Can I be vulnerable with him?

As a therapist, I often see a pattern of self-destruction in clients: they refrain from expressing their true selves: their true feelings, desires, and needs to a relationship partner.

What’s wrong?

What happens is that by not communicating in a way that respects who we really are, we lose the kind of relationship we long for. We get frustrated when they don’t understand us, we don’t meet our needs, and we don’t know what’s going on in the other person’s mind. Open communication tends to foster a more satisfying emotional and spiritual relationship.

The following story shows how to hold back, because we are afraid of being hurt, it can hurt a relationship and how to speak from the heart, kind and respectful, can help you connect with your partner and also with others in a more meaningful way. satisfactory.

The story of Elizabeth

Elizabeth came to see me because she wanted to get married. A successful and powerful entrepreneur who had set up her own software company, she found the dates confusing. “I know men and many of them seem interested. But sometimes I’m attracted to a man and I spend time with him and it turns out I only like him as a friend. “After seeing Bill a few times, Elizabeth said to me,” She said, ‘M ‘like it, but how am I supposed to know what that means?’

“Why don’t you ask? I suggested.

Elizabeth looked surprised. “I couldn’t do that,” he said. “I don’t know what to say.”

He could say to Bill, smiling, “Thank you. I like to hear you say that. I also wonder, do you mean platonic or …?” With the words she chose, politely asking Bill what she meant, she would be vulnerable because her answer might disappoint her. She wants a romantic relationship that leads to marriage. When he asked Bill what he meant, he was likely to be clear about whether to spend more time with him. It also lets her know that she is open to hearing him talk about his true self and revealing his true self to her.

But Elizabeth hadn’t learned that it’s okay to be so direct. She said she didn’t want to put Bill in place that way. But maybe she didn’t want to risk him breaking her romantic fantasy bubble. As long as her intention remained vague for her, she might think Bill might be “the only one.”

Is it worth the risk the vulnerability?

Being vulnerable means communicating our true feelings, thoughts, desires, and needs. Yes, doing so can be risky. If Bill had told Elizabeth that he saw her as a friend, business partner, or client, and that she was expecting something different, he would have felt disappointed, rejected, or hurt, feelings that neither of us would want to endure.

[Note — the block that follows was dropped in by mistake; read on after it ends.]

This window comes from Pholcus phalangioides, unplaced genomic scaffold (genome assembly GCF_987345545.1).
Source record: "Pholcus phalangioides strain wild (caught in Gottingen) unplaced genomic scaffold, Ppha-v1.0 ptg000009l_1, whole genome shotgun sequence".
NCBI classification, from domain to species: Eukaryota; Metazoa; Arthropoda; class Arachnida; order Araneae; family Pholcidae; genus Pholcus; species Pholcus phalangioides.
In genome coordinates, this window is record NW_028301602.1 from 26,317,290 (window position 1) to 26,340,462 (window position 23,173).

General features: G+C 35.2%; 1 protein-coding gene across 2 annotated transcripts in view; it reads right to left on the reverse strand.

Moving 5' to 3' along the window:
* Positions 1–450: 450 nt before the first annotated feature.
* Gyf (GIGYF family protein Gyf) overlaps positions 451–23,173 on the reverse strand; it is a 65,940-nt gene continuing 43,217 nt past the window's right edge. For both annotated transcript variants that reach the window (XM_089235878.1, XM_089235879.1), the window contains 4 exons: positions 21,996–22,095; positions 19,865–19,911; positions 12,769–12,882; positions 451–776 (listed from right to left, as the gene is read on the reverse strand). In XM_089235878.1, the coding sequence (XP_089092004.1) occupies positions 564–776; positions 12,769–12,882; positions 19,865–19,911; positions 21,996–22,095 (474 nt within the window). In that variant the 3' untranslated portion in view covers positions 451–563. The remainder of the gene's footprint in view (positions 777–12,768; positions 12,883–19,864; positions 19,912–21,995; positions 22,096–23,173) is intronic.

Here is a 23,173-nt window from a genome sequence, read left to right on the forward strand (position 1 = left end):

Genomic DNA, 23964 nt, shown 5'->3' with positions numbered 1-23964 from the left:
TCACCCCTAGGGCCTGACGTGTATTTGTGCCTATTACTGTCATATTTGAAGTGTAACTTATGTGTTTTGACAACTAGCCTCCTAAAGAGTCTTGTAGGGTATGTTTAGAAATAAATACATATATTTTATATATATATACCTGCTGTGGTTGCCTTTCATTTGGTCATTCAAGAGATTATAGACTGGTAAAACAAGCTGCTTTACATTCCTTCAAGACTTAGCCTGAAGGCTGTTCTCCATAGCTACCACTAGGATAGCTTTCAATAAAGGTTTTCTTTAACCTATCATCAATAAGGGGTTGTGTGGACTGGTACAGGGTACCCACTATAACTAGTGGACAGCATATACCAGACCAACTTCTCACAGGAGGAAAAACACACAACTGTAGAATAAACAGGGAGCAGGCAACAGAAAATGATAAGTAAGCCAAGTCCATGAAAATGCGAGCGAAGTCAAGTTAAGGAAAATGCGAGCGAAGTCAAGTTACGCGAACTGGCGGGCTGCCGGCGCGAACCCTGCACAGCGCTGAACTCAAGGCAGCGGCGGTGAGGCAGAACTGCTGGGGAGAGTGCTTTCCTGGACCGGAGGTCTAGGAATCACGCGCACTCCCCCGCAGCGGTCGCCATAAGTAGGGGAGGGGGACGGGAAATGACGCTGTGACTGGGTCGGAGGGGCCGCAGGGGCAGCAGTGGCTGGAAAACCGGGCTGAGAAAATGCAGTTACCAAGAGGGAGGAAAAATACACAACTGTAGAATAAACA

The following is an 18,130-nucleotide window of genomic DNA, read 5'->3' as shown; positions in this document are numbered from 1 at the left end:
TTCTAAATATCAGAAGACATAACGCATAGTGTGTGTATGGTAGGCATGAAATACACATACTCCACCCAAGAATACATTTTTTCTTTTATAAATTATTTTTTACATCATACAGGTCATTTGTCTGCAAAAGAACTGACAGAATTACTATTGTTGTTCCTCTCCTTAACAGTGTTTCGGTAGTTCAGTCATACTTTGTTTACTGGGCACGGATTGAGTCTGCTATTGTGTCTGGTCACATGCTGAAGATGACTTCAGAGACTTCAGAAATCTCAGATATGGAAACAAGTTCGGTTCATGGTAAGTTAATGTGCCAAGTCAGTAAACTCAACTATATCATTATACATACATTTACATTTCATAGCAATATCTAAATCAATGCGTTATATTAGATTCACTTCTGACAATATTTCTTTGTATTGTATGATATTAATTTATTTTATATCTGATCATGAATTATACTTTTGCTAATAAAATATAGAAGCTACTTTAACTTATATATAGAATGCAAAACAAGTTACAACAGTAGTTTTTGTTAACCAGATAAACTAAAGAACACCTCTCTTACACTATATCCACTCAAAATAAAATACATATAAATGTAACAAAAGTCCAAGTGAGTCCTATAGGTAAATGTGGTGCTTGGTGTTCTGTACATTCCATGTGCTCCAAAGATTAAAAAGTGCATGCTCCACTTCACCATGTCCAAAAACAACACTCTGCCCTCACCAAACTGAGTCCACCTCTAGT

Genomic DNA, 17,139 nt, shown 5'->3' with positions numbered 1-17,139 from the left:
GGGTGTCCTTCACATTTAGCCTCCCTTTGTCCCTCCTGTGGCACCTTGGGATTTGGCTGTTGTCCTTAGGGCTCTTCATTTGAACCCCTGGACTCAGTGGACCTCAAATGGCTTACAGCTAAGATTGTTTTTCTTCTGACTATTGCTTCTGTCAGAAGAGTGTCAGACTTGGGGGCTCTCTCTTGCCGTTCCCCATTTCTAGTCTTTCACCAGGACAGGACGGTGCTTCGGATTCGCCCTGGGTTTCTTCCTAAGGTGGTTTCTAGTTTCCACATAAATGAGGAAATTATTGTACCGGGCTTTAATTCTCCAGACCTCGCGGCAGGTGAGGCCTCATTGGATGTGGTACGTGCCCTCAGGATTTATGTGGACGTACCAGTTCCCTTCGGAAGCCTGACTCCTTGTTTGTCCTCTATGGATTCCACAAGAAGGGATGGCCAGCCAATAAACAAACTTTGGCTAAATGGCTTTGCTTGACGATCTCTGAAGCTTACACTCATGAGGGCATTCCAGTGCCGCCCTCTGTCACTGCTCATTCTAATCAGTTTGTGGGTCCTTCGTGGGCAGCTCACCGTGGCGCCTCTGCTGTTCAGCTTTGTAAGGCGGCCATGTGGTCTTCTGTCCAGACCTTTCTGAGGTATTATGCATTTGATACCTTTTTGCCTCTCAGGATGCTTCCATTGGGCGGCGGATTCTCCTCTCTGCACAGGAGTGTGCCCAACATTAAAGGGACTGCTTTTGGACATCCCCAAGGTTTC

But being vulnerable with Bill would pay off for Elizabeth, but he responded. If he said he wanted to go out with her and she found out that he wanted to marry her, she would continue to meet him and see where things were going. If she had said that she only liked her as a friend, she would go on to find someone with more potential to get married.

Another way Elizabeth avoids being vulnerable is by insisting on paying for herself on dates. Most men prefer to pay, at least for the first date, according to my research with men of all ages. “Let me treat you, at least for the first time,” I suggested, “if offered.”

Being vulnerable means giving up trying to control

For Elizabeth, allow a man to treat and thank her for her own vulnerability. She believes she is protecting herself. She believes that many men think that paying for her dinner entitles her to have a romantic or sexual opening and wait for her to accept it. Paying for herself is her way of trying to control the relationship, to make sure what happens is on her terms, not hers.

Controlling behavior is the opposite of being vulnerable. Elizabeth would be true to herself in acknowledging that most men do not expect the reward she imagines they are doing; that it’s okay for a man to treat him, and that his “thank you” is all he expects. If she expects romance or sex to turn out, she can say, “No, thank you!”

Benefits of vulnerability

Being vulnerable means taking control of yourself, no have control of the relationship. Yes, it may feel safer to be with a man (or woman) that you think you can control. You can avoid having to deal with uncomfortable situations, disagreements, and hurt feelings. But think about what you may be missing out on: the opportunity to connect meaningfully with a potential or actual spouse. By being vulnerable, you are more likely to have a relationship that is emotionally and spiritually satisfying and lasts a lifetime.


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